USU researchers explore new uses for laser technology

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LOGAN-- Scientists at Utah State University are developing new uses for lasers that could open the door to markets potentially worth hundreds of millions of dollars.

They hope to use lasers for everything from crime scene investigations, to movie-making, to finding locations for wind farms.

USU researchers explore new uses for laser technology

If you want to measure wind, a balloon is a good idea, especially if you track it with lasers. Utah State researchers have found they can map highly erratic winds in three dimensions.

They bounce the laser off a balloon. From a high-tech trailer, they can bounce light off almost anything in the air: dust, smoke, water droplets.

The result is maps showing how winds behave at any elevation over a large area.

It could solve a big problem. Wind farms typically produce about 10 percent less energy than expected. Laser mapping could improve that percentage by helping developers zero in on the best locations.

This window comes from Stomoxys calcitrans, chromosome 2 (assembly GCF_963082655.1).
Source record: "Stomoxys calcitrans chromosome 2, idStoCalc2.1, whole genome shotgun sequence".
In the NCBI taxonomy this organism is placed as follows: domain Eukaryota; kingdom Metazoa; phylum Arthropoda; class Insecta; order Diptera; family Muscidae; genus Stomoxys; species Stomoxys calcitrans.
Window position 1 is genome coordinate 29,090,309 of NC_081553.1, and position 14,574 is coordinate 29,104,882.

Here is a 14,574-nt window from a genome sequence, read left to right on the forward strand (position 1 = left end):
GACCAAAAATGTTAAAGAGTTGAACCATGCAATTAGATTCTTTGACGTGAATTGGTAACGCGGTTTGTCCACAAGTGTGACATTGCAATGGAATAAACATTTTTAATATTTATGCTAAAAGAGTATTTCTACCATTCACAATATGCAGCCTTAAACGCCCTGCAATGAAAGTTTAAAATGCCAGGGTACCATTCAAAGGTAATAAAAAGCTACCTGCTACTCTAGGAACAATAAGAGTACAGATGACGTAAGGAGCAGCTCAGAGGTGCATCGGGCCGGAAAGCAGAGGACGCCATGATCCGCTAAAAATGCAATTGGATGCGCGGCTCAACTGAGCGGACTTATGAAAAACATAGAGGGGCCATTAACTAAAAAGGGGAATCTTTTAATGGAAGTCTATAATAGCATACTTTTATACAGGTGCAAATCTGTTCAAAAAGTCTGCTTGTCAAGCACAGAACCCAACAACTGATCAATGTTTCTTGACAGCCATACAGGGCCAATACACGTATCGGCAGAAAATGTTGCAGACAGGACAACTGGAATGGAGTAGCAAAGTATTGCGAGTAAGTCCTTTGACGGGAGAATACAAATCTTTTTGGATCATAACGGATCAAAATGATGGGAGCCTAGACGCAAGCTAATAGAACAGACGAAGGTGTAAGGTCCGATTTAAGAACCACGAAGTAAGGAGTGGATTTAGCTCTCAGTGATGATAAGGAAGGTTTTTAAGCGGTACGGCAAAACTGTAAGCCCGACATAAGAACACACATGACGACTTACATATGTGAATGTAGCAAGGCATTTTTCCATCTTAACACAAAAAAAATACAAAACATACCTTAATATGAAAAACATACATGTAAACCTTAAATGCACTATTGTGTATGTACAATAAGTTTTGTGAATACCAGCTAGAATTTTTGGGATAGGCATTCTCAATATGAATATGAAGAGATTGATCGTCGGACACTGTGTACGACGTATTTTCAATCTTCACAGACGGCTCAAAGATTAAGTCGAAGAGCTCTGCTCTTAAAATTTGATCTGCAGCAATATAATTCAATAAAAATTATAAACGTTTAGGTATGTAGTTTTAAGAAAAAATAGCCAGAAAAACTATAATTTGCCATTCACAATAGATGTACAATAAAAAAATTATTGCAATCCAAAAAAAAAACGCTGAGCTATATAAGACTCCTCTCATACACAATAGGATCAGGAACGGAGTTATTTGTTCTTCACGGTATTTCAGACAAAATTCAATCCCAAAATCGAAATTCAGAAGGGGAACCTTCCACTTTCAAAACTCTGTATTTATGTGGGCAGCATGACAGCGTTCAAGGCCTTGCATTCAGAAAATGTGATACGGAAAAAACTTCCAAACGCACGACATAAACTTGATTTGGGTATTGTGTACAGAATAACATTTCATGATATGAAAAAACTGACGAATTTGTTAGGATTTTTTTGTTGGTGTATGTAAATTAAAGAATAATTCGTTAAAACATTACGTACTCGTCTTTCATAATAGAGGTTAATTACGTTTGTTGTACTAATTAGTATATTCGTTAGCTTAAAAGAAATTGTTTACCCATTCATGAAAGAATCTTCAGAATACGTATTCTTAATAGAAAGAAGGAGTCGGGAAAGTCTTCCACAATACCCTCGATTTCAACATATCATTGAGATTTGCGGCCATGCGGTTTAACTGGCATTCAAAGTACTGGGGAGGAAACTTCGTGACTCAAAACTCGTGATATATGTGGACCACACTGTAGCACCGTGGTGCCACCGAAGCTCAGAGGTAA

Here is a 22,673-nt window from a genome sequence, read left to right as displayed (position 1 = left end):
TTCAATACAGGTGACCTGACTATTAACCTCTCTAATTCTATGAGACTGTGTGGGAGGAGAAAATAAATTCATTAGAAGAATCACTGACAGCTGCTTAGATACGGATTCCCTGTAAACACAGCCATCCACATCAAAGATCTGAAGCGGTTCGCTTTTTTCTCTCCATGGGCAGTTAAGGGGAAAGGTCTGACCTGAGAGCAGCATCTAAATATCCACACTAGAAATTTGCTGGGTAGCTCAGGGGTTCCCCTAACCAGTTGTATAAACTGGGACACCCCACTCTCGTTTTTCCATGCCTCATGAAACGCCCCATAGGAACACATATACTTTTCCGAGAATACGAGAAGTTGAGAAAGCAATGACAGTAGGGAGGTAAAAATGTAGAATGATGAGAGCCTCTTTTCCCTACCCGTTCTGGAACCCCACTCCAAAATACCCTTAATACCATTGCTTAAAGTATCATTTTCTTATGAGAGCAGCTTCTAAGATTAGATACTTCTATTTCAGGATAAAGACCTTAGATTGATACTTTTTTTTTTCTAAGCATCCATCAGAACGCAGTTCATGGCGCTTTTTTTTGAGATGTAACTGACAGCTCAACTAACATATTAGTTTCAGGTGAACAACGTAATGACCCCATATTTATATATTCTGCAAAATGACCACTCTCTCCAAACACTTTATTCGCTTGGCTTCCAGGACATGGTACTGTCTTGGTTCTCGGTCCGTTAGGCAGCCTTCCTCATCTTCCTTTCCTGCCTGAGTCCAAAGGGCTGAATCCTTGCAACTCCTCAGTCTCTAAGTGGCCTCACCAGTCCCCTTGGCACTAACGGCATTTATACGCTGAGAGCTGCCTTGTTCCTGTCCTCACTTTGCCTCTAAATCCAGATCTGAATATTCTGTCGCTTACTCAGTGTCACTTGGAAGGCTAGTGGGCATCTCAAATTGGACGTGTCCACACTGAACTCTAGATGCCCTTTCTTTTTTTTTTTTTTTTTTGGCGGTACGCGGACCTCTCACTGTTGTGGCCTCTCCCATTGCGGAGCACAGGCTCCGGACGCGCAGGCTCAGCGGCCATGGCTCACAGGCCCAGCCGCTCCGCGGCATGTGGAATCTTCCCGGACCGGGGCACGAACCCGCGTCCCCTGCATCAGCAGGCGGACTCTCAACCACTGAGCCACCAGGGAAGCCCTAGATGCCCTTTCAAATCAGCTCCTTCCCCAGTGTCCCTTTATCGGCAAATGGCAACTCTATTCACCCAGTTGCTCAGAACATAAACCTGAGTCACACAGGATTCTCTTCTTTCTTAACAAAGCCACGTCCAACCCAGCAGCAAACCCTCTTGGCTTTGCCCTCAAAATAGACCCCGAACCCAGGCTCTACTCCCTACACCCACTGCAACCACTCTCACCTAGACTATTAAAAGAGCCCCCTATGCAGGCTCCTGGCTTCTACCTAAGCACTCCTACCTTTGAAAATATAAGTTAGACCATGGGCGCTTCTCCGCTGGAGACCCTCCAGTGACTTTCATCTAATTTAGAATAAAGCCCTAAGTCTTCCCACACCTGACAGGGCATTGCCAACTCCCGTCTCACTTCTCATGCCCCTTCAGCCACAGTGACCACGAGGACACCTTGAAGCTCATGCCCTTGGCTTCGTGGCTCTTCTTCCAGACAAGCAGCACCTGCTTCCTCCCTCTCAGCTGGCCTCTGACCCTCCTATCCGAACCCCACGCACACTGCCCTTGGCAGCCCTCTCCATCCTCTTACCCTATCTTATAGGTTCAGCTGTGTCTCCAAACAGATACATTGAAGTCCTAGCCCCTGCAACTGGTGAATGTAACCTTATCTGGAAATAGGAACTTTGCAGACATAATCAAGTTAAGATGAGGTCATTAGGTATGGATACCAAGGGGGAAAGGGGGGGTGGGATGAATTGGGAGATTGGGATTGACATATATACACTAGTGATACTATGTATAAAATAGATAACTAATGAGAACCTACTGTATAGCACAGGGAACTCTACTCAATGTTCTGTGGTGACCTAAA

Bob Barson, executive director for the Center for Active Sensing and Imaging, said, "A typical wind farm installation can cost somewhere in the range of a half billion dollars. So if you're losing 10 percent of your productivity, that's a big amount."

Under the state's U.S.T.A.R. program, if innovations like this turn into money-makers, Utah State University shares the profits with the state and with the inventors themselves.

USU researchers explore new uses for laser technology

Robert Pack, associate professor at Utah State University, said, "We feel that the market for this kind of work is only going to expand."

Especially promising is mobile 3-D modeling. A laser system can be driven around in a van, firing 80,000 pulses of light each second. A real life building is quickly captured in 3-dimensional imagery.

"That provides a level of detail and a level of accuracy that's unprecedented," Pack said.

There are many possibilities for this technology too-- battlefield planning, movie-making, urban design, computer games and accident and crime investigations-- all potentially revolutionized by laser technology.

The market for 3-D imaging is estimated to be worth $1.5 billion. Experts at Utah State have already taken steps to patent some of their technology.


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John Hollenhorst


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